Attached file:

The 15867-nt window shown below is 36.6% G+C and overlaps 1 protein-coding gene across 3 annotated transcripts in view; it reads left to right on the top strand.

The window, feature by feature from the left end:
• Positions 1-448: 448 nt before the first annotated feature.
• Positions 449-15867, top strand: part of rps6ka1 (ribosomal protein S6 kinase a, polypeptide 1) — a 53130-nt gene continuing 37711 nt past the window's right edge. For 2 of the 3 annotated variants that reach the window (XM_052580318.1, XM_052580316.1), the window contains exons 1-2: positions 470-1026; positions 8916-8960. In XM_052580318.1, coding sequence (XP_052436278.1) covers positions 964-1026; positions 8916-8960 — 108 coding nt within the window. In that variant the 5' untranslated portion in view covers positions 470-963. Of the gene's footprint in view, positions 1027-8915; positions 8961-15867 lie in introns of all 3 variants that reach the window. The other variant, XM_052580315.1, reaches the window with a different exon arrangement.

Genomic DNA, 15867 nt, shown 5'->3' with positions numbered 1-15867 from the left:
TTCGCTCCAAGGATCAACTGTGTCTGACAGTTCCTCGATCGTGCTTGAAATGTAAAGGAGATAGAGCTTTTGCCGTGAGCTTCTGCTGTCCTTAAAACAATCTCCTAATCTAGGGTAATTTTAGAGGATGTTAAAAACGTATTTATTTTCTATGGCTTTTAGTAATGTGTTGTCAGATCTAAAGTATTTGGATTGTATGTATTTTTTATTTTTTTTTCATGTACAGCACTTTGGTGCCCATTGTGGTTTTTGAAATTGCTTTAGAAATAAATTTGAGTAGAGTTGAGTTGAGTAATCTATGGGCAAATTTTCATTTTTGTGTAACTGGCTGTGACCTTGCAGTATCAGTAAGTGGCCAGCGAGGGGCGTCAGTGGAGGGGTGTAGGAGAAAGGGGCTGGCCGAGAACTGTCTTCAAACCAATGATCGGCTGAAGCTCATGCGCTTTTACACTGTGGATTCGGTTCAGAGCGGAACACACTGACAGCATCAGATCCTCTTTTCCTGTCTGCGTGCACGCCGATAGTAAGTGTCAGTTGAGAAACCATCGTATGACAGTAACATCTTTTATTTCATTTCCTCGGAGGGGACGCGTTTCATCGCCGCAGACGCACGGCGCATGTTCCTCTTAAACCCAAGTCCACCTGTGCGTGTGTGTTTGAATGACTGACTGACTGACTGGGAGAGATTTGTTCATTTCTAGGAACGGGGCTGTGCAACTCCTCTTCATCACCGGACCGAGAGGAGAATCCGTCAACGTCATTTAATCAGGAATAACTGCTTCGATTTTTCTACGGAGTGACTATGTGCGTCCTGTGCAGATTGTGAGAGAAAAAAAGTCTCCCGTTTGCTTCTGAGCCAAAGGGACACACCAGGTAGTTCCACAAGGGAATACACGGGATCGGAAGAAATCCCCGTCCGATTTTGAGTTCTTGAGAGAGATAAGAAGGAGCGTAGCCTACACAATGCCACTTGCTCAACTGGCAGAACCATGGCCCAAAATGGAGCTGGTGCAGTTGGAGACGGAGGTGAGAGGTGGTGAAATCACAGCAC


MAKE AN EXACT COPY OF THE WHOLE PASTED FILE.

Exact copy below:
The 15867-nt window shown below is 36.6% G+C and overlaps 1 protein-coding gene across 3 annotated transcripts in view; it reads left to right on the top strand.

The window, feature by feature from the left end:
• Positions 1-448: 448 nt before the first annotated feature.
• Positions 449-15867, top strand: part of rps6ka1 (ribosomal protein S6 kinase a, polypeptide 1) — a 53130-nt gene continuing 37711 nt past the window's right edge. For 2 of the 3 annotated variants that reach the window (XM_052580318.1, XM_052580316.1), the window contains exons 1-2: positions 470-1026; positions 8916-8960. In XM_052580318.1, coding sequence (XP_052436278.1) covers positions 964-1026; positions 8916-8960 — 108 coding nt within the window. In that variant the 5' untranslated portion in view covers positions 470-963. Of the gene's footprint in view, positions 1027-8915; positions 8961-15867 lie in introns of all 3 variants that reach the window. The other variant, XM_052580315.1, reaches the window with a different exon arrangement.

Genomic DNA, 15867 nt, shown 5'->3' with positions numbered 1-15867 from the left:
TTCGCTCCAAGGATCAACTGTGTCTGACAGTTCCTCGATCGTGCTTGAAATGTAAAGGAGATAGAGCTTTTGCCGTGAGCTTCTGCTGTCCTTAAAACAATCTCCTAATCTAGGGTAATTTTAGAGGATGTTAAAAACGTATTTATTTTCTATGGCTTTTAGTAATGTGTTGTCAGATCTAAAGTATTTGGATTGTATGTATTTTTTATTTTTTTTTCATGTACAGCACTTTGGTGCCCATTGTGGTTTTTGAAATTGCTTTAGAAATAAATTTGAGTAGAGTTGAGTTGAGTAATCTATGGGCAAATTTTCATTTTTGTGTAACTGGCTGTGACCTTGCAGTATCAGTAAGTGGCCAGCGAGGGGCGTCAGTGGAGGGGTGTAGGAGAAAGGGGCTGGCCGAGAACTGTCTTCAAACCAATGATCGGCTGAAGCTCATGCGCTTTTACACTGTGGATTCGGTTCAGAGCGGAACACACTGACAGCATCAGATCCTCTTTTCCTGTCTGCGTGCACGCCGATAGTAAGTGTCAGTTGAGAAACCATCGTATGACAGTAACATCTTTTATTTCATTTCCTCGGAGGGGACGCGTTTCATCGCCGCAGACGCACGGCGCATGTTCCTCTTAAACCCAAGTCCACCTGTGCGTGTGTGTTTGAATGACTGACTGACTGACTGGGAGAGATTTGTTCATTTCTAGGAACGGGGCTGTGCAACTCCTCTTCATCACCGGACCGAGAGGAGAATCCGTCAACGTCATTTAATCAGGAATAACTGCTTCGATTTTTCTACGGAGTGACTATGTGCGTCCTGTGCAGATTGTGAGAGAAAAAAAGTCTCCCGTTTGCTTCTGAGCCAAAGGGACACACCAGGTAGTTCCACAAGGGAATACACGGGATCGGAAGAAATCCCCGTCCGATTTTGAGTTCTTGAGAGAGATAAGAAGGAGCGTAGCCTACACAATGCCACTTGCTCAACTGGCAGAACCATGGCCCAAAATGGAGCTGGTGCAGTTGGAGACGGAGGTGAGAGGTGGTGAAATCACAGCAC